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The company has since trademarked the term in December 2012, meaning that it can take legal action against media outlets that accept advertising from competitors who specifically use this term.

11.11 sales also reach hundreds of millions of Chinese shoppers beyond large cities such as Beijing and Shanghai, who rely on Alibaba’s Taobao and Tmall because they are without big shopping malls in their towns.

The event’s offline marketing impact also contributes to 11.11 success thanks to appearances from global celebrities such as Daniel Craig and Kevin Spacey for the launch event, which has been the company’s way of turning the shopping extravaganza into a sort of event to be celebrated.

For the first time since the launch of 11.11 campaign, Alibaba Group has announced that this year’s campaign will last for 24 days instead of 24 hours. It will also mark the first introduction of Alibaba’s virtual reality technology, Buy+ , which promises to transport shoppers to retail stores overseas through a VR headset. This year will also see the expansion of 11.11 to Hong Kong and Taiwan.

Alibaba’s 11.11 success means it comes as no surprise that Southeast Asia has followed in the footsteps of China. Despite it not being a day to celebrate single-hood, large online marketplaces have each adopted their own customized versions of Alibaba’s 11.11 campaign such as Lazada and Moxy (now known as Orami).

11.11 southeast asia

Online players are under pressure to perform and participate during this period as bigger brands and retailers begin offering better sales and greater discounts thanks to deeper pockets and larger number of merchants.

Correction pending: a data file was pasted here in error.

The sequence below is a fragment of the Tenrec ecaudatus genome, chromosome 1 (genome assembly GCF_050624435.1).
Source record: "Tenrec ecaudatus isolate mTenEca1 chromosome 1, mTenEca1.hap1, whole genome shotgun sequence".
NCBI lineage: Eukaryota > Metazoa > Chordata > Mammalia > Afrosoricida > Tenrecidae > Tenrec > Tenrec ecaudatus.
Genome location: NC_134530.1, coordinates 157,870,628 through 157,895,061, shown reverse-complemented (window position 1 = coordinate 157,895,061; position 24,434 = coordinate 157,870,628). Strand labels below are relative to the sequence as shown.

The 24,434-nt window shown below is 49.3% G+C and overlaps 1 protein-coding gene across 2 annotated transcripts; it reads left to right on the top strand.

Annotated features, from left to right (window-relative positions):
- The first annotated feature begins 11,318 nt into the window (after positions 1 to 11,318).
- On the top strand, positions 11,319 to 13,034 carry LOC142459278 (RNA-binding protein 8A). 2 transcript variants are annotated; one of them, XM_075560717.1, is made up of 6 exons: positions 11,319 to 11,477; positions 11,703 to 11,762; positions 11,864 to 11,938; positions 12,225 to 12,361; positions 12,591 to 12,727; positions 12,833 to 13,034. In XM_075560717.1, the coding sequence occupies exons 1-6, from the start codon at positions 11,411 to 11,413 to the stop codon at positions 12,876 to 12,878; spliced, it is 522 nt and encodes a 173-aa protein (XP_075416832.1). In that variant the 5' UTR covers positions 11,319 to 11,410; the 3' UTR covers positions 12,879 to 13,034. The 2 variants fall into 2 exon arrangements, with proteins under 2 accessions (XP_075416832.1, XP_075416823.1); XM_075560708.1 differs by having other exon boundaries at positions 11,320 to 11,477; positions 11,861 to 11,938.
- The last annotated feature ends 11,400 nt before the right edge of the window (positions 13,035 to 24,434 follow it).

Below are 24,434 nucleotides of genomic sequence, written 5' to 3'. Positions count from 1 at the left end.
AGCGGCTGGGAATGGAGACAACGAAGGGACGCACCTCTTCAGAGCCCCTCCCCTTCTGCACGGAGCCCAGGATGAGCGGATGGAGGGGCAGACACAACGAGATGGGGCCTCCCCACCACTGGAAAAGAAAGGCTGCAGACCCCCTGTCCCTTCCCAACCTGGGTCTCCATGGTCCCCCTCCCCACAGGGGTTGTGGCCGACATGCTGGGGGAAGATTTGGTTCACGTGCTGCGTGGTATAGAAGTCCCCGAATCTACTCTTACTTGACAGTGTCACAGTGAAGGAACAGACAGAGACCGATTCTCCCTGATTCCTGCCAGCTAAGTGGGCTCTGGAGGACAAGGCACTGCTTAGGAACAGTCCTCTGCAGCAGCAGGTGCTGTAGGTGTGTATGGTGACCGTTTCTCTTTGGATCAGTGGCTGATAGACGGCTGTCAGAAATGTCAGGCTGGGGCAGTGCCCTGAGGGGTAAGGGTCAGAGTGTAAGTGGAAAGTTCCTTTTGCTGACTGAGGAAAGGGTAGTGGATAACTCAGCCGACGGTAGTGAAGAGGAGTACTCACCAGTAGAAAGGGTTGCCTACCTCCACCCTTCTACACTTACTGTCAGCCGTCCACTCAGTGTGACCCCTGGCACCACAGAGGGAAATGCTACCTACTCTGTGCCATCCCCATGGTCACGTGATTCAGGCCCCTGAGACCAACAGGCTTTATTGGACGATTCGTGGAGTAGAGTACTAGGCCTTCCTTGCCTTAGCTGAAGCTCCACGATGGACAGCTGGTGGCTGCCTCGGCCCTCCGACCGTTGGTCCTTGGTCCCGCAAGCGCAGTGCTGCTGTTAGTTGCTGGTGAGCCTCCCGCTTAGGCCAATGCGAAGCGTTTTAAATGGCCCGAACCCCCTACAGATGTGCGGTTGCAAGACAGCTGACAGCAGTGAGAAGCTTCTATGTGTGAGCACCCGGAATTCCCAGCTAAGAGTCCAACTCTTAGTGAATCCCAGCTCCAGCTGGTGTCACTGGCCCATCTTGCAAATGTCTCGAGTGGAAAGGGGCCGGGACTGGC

In Southeast Asia, marketplaces are using their big 11.11 spin-offs as a litmus test of how well they’re performing against competitors in local markets.

How Southeast Asia makes 11.11 their own

From hiring more manpower to ensuring that shoppers are well aware of the sales event, marketplaces push out social media strategies months before the actual sales event and calculate stock predictions to ensure the region’s largest sales event is a success. Here are how Southeast Asia’s biggest players successfully take advantage of the 11.11 buzz: 

Marketing blitz: Social personalization is key

As the largest ecommerce marketplace in the region, Lazada has adapted 11.11 by extending it with their very own 12.12 event on December 12th and coining it ‘The Online Revolution’, which started in 2012.

Lazada Thailand has seen a rise in their gross merchandise value (GMV), chalking up $40 million during 10th-12th of December 2015 and reflecting a gradual increase in participation from consumers.

Lazada Thailand saw a 300% increase in orders when compared to 2014.

“In Thailand, we notice that successful marketing channels are very social,” says Baptiste Le Gal, CMO at Lazada Thailand. “Customer relations management is the key channel to reach out to customers with personalized offers that match their interests.”

The consumer trend has shifted slightly in Thailand. Baptiste noted that electronic goods used to reign as the top selling category, but now more lifestyle centric segments such as health&beauty and home&living are moving faster on the platform.

Thailand’s high mobile adoption is also contributing to how consumers shop on Lazada.

“Mobile transactions accounted for 70% of the 400,000 items ordered during Lazada’s online festival last year,” commented Baptiste.

The mobile first market means that Lazada is focusing on the mobile aspects of its channels, and ensuring that Lazada’s mobile app is optimized for the best customer experience during the campaign period. The marketplace has also launched an advert, ‘make your dreams come true‘ in Singapore, gearing shoppers up for the big event.